Washington’s Place in a New World
What will the United States do in a world of dispersed power?
June 1, 2009
As the challenges facing the political parties suggest, the institutions most likely to fare well in an “After America” world are those not held hostage to the mythology of American Exceptionalism and the fate of the American imperium.
These institutions include not only Hollywood and Harvard, but also Wall Street, multinational corporations and Silicon Valley.
The toughest adjustments will be for the institutions of American empire. It will be hard on the Army, Marines, Navy and Air Force. And yet even within the military, there have always been skeptics of the "America" proposition — the idea that the world implodes into a dark chaos without an American Goliath to enforce the peace.
"We have to step back from that world-policeman-type mentality," Col. Kenneth Stefanek, the vice commander of U.S forces at Incirlik Air Base in Turkey, told me. "There's too much blowback."
The American armed forces have less of an investment in an imperial mission than did the soldiers of the British Empire. That should ease the pain of accommodation to an After America world, especially if the future is a multipolar world made up of rising powers like Brazil and India — which show an interest in working cooperatively with American forces even though they do not see themselves functioning as junior partners.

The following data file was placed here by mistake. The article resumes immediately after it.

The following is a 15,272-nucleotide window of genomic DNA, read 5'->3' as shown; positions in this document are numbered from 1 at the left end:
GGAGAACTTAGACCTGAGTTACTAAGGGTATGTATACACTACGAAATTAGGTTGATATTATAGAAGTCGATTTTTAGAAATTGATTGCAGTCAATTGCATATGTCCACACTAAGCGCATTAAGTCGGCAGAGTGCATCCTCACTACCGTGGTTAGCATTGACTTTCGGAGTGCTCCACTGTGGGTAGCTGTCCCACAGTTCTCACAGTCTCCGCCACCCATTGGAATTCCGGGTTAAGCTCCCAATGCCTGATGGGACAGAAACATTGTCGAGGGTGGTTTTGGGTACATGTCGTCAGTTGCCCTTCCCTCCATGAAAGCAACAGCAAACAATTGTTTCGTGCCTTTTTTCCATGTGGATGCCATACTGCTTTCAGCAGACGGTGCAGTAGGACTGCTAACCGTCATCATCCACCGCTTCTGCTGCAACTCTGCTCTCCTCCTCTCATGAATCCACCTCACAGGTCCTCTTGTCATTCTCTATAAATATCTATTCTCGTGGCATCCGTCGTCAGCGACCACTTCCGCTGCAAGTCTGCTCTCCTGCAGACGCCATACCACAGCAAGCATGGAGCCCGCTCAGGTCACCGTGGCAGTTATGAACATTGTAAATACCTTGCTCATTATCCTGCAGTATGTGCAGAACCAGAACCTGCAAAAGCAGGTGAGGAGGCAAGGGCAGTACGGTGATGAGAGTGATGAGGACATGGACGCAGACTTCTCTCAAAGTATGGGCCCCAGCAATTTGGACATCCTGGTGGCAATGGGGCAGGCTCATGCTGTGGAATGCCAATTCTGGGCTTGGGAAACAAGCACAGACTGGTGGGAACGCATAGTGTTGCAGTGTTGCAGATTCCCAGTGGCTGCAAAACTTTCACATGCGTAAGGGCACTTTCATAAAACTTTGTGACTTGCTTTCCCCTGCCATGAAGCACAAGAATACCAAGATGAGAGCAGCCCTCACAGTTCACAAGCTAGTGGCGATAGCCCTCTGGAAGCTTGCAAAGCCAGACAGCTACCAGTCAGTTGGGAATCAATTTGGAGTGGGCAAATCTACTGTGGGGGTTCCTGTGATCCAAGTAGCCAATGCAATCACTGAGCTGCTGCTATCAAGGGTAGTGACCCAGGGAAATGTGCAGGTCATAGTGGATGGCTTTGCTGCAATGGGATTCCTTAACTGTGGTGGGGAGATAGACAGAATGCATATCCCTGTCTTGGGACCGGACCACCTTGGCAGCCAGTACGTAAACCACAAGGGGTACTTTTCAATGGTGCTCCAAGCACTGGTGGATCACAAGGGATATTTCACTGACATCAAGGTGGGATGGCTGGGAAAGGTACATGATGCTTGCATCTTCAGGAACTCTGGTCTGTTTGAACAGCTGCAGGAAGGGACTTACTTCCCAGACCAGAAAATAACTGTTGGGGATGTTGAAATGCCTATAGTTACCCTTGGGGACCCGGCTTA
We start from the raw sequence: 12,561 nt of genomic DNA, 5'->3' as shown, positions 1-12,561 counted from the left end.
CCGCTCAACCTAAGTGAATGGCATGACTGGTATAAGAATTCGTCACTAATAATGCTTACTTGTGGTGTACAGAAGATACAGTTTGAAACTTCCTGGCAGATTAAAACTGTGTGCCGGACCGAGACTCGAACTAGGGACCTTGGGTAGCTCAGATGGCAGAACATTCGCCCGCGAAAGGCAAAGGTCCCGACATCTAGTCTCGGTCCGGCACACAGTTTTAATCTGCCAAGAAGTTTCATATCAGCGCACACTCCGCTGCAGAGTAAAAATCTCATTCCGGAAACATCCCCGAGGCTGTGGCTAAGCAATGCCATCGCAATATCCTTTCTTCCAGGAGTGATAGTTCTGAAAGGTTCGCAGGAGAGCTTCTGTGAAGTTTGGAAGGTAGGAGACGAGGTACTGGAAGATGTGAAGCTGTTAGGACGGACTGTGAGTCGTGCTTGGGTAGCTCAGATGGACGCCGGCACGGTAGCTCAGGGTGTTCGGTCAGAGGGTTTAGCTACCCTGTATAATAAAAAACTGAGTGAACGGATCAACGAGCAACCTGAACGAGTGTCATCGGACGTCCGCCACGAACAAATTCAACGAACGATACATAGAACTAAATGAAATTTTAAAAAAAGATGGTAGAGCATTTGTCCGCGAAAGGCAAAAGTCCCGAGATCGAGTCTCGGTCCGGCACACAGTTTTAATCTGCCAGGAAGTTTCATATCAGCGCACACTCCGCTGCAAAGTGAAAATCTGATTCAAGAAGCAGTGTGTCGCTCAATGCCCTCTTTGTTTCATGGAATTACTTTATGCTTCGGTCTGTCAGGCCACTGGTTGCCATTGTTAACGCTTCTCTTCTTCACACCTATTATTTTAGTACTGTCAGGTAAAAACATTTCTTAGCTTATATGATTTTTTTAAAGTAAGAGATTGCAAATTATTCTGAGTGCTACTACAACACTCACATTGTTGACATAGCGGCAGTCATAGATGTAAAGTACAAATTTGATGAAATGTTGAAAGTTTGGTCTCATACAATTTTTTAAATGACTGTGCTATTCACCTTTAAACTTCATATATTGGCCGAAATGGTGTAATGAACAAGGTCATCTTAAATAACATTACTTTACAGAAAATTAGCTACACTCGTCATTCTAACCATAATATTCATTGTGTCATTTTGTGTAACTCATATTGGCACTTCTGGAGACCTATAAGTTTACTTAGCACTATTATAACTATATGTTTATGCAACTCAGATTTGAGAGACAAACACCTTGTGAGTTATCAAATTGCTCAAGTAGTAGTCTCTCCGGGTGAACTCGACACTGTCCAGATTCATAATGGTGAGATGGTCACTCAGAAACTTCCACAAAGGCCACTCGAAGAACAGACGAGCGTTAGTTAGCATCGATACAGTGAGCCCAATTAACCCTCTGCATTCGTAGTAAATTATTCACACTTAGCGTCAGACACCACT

The most difficult accommodation of all will be for those at the nerve center of American empire, in Washington, D.C. Nearly 70 years have passed since Washington became "the capital of a World in the Making," as the publishing magnate W. M. Kiplinger called the city in the early 1940s.
Whenever I am in New York or Los Angeles, I am reminded of how much less global Washington feels, notwithstanding its center-of-the-world pretensions. Still, the American Century has been good to Washington — so good that Washington doesn't really want to think about what comes next.
The American Century has allowed research fellows at think tanks like the American Enterprise Institute to have a hand in world-altering events, like the war in Iraq. It has allowed senior civil servants at the Pentagon and the State Department to shape decisions on weapons systems and aid programs affecting every major continent on earth.
It provided the dramatic material that the Washington Post — once a daily as sleepy and provincial as Washington was — used to turn itself into a world-class newspaper.
It has helped make millionaires of the top lawyers, lobbyists and public relations executives representing regimes from around the world, from Saudi Arabia to South Korea, for which good relations with the White House and the U.S. Congress are vital.
And it was the American Century that made Washington the natural home for the World Bank and the International Monetary Fund and gave prestige to neighborhoods like Georgetown and Kalorama, favorite haunts of the diplomats and other foreigners who have flocked to Washington over the last six decades.